At the Lüderitz Speed Challenge 2008, the Frenchman Sebastien Catellan was the first person to reach a speed of more than 50 knots (average speed over a distance of 500 meters) in a wind-powered vehicle. The kiters in Namibia surpassed the magical border several times. What makes the kiters so fast?
Catellan's record did not last long, however. Just one day later, his compatriot Alexandre Caizerguez reached 50.57 knots. Now Alain Thébault is preparing to save the sailors' honor with his trimaran "l’Hydroptère". In the meantime he reached a top speed of 52.86 knots, but could not keep the speed above 500 meters.
Dirk Hanel, holder of the German kite speed record (42.44 knots), points out that the friction and the wetted area when kiting are many times less than with a sailboat or a windsurfer board. In addition, they only recently found an ideal spot in Lüderitz to set records. There are often very strong winds on the course in Namibi. The water, on the other hand, is almost completely smooth. Good for kiters, because even the smallest waves can be a hindrance. The conditions in Lüderitz, according to Dirk Hanel, could even be improved: “With the help of a 50 centimeter high wall that keeps waves off, the water would be even smoother.” Then one or two knots more speed would be possible.
With the speed record in gusts of a maximum of 45 knots of wind, Hanel also believes that the efficiency of converting wind speed into speed is greater with kiters than with windsurfers. During the record run by Irish surfer Finian Maynard four years ago, it was blowing at more than 50 knots. Speed projects from the yacht sector, on the other hand, require significantly less wind. According to Hanel, there is also potential in the development of aerodynamically better wings. So the record could be set even higher. “The material that has now been used to beat the 50 knots comes from series production. Anyone can buy it in the store,”he explains. Many other projects are also trying to break the speed record. Although the kiters are now the first to reach 50 knots, Dirk Hanel does not believe that the efforts of the others will slacken. "With a lot of sponsors they have enough money!"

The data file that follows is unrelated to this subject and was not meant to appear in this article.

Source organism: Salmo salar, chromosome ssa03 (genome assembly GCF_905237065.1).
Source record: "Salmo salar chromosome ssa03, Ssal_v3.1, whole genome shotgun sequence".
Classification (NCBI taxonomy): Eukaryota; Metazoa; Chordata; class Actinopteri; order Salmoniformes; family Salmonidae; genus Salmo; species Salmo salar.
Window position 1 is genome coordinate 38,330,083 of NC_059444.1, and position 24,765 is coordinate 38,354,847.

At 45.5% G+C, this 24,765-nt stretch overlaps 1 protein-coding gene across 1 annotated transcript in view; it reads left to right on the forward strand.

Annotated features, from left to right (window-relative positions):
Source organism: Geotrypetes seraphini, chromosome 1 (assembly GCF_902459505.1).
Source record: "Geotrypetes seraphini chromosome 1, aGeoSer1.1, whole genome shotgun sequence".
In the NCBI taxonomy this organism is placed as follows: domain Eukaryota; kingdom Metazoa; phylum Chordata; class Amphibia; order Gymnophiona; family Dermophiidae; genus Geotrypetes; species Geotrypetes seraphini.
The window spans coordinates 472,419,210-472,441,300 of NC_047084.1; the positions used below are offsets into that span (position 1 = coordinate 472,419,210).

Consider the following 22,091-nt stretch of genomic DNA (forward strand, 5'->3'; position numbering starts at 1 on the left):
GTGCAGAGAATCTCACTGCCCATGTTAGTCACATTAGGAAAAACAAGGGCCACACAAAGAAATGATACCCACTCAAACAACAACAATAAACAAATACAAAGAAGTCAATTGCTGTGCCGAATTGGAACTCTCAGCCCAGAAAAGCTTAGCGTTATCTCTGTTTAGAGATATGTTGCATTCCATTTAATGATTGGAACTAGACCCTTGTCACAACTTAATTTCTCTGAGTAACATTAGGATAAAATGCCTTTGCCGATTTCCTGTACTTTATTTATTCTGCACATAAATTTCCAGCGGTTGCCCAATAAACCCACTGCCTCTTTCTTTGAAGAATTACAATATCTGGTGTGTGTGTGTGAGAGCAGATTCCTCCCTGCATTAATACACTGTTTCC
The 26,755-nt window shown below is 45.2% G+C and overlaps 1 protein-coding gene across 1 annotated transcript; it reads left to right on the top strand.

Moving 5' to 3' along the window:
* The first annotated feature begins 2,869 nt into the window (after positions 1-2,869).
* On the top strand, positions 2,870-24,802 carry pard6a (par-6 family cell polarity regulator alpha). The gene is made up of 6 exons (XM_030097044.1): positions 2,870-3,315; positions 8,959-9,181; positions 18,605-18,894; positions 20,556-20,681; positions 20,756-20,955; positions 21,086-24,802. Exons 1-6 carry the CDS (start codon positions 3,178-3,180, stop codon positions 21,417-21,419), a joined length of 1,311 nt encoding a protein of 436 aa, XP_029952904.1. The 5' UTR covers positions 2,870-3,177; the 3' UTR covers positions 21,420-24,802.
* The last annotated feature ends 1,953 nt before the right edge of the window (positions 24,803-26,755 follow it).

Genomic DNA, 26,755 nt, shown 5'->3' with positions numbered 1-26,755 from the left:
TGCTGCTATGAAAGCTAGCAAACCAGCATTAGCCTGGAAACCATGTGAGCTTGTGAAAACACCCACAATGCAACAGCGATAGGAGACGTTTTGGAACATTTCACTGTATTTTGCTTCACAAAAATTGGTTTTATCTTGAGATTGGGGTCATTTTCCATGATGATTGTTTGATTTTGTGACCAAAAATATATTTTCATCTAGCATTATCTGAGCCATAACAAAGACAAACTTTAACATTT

Paul Larsen, who runs the Sailrocket project and has been trying to break the 50 knots for years, names the good conditions in Lüderitz as the main reason for the kiters' record. Still, he is certain that sailing boats will eventually be the fastest. Compared to the kiters, not many in the yachting field would have gone to great lengths to achieve high speeds. Those who tried would have been quite successful so far. “The kiters hold the record at the moment - but that's not the end of it!” Says Larsen.
What is astonishing, however, is that the kiters have managed to reach such extreme speeds with just a few years of preparation. We will see what else is possible.